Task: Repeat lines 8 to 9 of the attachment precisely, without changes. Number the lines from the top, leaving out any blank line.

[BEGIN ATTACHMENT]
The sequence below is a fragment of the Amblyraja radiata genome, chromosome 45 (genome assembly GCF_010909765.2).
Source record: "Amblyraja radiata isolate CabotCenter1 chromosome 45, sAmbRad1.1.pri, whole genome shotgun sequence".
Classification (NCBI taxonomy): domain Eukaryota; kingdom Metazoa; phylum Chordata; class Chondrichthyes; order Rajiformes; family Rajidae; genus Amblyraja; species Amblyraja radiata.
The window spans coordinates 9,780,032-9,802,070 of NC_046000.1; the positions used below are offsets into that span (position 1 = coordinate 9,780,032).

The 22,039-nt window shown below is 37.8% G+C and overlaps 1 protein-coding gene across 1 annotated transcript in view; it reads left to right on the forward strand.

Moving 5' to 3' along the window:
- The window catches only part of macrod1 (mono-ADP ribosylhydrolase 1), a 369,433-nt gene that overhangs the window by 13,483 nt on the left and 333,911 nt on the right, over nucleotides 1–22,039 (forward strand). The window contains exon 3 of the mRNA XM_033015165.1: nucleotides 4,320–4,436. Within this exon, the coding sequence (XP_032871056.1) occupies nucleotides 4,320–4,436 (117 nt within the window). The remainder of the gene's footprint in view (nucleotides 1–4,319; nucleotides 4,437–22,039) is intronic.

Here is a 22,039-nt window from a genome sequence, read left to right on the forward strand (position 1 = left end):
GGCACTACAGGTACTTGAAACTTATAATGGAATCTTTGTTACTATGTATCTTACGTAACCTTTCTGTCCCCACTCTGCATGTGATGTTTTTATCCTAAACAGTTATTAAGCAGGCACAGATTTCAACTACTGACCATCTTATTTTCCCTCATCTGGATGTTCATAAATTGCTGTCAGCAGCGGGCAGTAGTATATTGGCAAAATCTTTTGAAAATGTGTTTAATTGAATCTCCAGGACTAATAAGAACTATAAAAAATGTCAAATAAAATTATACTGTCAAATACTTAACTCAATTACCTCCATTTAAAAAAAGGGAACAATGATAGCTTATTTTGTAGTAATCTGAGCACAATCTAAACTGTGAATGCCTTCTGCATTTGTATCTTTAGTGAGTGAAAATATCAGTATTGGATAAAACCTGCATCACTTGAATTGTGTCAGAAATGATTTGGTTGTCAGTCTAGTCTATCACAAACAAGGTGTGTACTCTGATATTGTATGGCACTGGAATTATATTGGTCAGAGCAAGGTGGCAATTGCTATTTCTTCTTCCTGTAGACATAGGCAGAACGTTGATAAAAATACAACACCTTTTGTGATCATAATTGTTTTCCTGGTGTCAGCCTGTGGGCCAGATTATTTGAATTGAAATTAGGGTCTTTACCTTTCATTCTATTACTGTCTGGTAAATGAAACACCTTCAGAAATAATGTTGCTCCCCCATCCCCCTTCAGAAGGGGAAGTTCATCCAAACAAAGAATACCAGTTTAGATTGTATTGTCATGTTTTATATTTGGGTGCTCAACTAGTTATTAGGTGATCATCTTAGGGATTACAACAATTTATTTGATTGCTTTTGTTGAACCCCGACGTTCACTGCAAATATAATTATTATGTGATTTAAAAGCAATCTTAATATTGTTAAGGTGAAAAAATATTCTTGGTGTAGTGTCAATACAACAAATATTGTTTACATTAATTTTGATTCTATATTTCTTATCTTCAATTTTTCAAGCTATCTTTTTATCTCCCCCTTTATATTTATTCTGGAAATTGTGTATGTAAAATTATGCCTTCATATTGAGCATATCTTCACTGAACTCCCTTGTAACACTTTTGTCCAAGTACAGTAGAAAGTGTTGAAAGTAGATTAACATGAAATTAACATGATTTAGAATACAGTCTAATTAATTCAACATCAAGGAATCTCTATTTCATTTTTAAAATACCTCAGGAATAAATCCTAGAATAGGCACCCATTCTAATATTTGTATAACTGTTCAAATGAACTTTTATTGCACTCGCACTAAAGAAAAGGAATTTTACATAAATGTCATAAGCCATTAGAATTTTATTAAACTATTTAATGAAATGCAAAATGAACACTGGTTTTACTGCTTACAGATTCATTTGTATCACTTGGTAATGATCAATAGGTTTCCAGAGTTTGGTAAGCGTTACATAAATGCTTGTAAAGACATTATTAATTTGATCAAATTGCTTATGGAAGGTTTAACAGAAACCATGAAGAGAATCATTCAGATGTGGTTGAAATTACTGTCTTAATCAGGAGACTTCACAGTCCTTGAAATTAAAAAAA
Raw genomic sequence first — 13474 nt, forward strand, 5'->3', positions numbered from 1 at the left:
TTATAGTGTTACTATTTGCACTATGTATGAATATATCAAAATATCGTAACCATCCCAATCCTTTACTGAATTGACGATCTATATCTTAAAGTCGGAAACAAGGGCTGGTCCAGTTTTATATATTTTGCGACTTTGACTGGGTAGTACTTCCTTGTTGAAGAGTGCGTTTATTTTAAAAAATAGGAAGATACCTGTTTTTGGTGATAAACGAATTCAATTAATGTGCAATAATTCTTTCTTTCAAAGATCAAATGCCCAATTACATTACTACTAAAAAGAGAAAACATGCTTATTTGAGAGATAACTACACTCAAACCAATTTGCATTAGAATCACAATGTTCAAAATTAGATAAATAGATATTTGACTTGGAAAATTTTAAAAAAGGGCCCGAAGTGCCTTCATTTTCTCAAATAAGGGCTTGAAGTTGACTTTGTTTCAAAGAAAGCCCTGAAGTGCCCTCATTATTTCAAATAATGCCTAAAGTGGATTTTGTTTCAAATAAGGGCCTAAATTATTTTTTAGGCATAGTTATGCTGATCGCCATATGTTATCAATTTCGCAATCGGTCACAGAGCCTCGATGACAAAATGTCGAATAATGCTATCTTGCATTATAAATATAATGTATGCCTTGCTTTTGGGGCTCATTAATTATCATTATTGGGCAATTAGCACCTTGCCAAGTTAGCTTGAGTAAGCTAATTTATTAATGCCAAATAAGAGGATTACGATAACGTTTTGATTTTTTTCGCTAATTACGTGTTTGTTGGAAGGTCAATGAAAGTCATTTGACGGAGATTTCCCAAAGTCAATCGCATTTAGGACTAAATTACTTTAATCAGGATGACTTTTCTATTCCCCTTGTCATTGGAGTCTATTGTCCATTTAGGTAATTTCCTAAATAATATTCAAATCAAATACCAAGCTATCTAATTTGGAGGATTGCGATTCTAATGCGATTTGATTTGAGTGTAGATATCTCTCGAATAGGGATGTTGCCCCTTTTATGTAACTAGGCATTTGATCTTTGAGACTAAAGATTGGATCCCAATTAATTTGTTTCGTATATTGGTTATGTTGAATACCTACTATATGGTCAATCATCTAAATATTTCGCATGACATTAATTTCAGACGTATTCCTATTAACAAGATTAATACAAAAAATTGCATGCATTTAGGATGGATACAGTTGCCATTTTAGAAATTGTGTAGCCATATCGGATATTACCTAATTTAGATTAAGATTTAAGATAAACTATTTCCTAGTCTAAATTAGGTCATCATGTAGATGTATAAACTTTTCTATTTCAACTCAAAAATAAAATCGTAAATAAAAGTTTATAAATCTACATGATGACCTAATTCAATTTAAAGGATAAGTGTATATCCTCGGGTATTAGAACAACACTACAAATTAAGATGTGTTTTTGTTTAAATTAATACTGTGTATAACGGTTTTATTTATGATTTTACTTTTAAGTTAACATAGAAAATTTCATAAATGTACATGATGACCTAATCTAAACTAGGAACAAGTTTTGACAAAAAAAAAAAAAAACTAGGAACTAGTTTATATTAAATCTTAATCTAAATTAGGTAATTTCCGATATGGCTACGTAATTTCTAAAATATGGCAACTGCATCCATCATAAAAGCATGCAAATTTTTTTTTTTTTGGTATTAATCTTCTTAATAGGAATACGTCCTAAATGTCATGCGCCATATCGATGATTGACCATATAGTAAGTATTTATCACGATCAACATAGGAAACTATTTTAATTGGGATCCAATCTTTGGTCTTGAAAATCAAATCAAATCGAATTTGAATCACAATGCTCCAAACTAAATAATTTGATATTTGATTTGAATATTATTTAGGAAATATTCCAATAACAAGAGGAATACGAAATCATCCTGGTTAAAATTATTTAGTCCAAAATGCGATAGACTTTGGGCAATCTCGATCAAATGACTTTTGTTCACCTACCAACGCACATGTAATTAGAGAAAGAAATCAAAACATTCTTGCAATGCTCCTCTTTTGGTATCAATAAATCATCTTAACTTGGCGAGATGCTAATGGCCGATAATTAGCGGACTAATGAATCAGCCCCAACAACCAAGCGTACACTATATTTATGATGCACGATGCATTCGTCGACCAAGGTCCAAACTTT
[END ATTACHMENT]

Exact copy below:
Here is a 22,039-nt window from a genome sequence, read left to right on the forward strand (position 1 = left end):
GGCACTACAGGTACTTGAAACTTATAATGGAATCTTTGTTACTATGTATCTTACGTAACCTTTCTGTCCCCACTCTGCATGTGATGTTTTTATCCTAAACAGTTATTAAGCAGGCACAGATTTCAACTACTGACCATCTTATTTTCCCTCATCTGGATGTTCATAAATTGCTGTCAGCAGCGGGCAGTAGTATATTGGCAAAATCTTTTGAAAATGTGTTTAATTGAATCTCCAGGACTAATAAGAACTATAAAAAATGTCAAATAAAATTATACTGTCAAATACTTAACTCAATTACCTCCATTTAAAAAAAGGGAACAATGATAGCTTATTTTGTAGTAATCTGAGCACAATCTAAACTGTGAATGCCTTCTGCATTTGTATCTTTAGTGAGTGAAAATATCAGTATTGGATAAAACCTGCATCACTTGAATTGTGTCAGAAATGATTTGGTTGTCAGTCTAGTCTATCACAAACAAGGTGTGTACTCTGATATTGTATGGCACTGGAATTATATTGGTCAGAGCAAGGTGGCAATTGCTATTTCTTCTTCCTGTAGACATAGGCAGAACGTTGATAAAAATACAACACCTTTTGTGATCATAATTGTTTTCCTGGTGTCAGCCTGTGGGCCAGATTATTTGAATTGAAATTAGGGTCTTTACCTTTCATTCTATTACTGTCTGGTAAATGAAACACCTTCAGAAATAATGTTGCTCCCCCATCCCCCTTCAGAAGGGGAAGTTCATCCAAACAAAGAATACCAGTTTAGATTGTATTGTCATGTTTTATATTTGGGTGCTCAACTAGTTATTAGGTGATCATCTTAGGGATTACAACAATTTATTTGATTGCTTTTGTTGAACCCCGACGTTCACTGCAAATATAATTATTATGTGATTTAAAAGCAATCTTAATATTGTTAAGGTGAAAAAATATTCTTGGTGTAGTGTCAATACAACAAATATTGTTTACATTAATTTTGATTCTATATTTCTTATCTTCAATTTTTCAAGCTATCTTTTTATCTCCCCCTTTATATTTATTCTGGAAATTGTGTATGTAAAATTATGCCTTCATATTGAGCATATCTTCACTGAACTCCCTTGTAACACTTTTGTCCAAGTACAGTAGAAAGTGTTGAAAGTAGATTAACATGAAATTAACATGATTTAGAATACAGTCTAATTAATTCAACATCAAGGAATCTCTATTTCATTTTTAAAATACCTCAGGAATAAATCCTAGAATAGGCACCCATTCTAATATTTGTATAACTGTTCAAATGAACTTTTATTGCACTCGCACTAAAGAAAAGGAATTTTACATAAATGTCATAAGCCATTAGAATTTTATTAAACTATTTAATGAAATGCAAAATGAACACTGGTTTTACTGCTTACAGATTCATTTGTATCACTTGGTAATGATCAATAGGTTTCCAGAGTTTGGTAAGCGTTACATAAATGCTTGTAAAGACATTATTAATTTGATCAAATTGCTTATGGAAGGTTTAACAGAAACCATGAAGAGAATCATTCAGATGTGGTTGAAATTACTGTCTTAATCAGGAGACTTCACAGTCCTTGAAATTAAAAAAA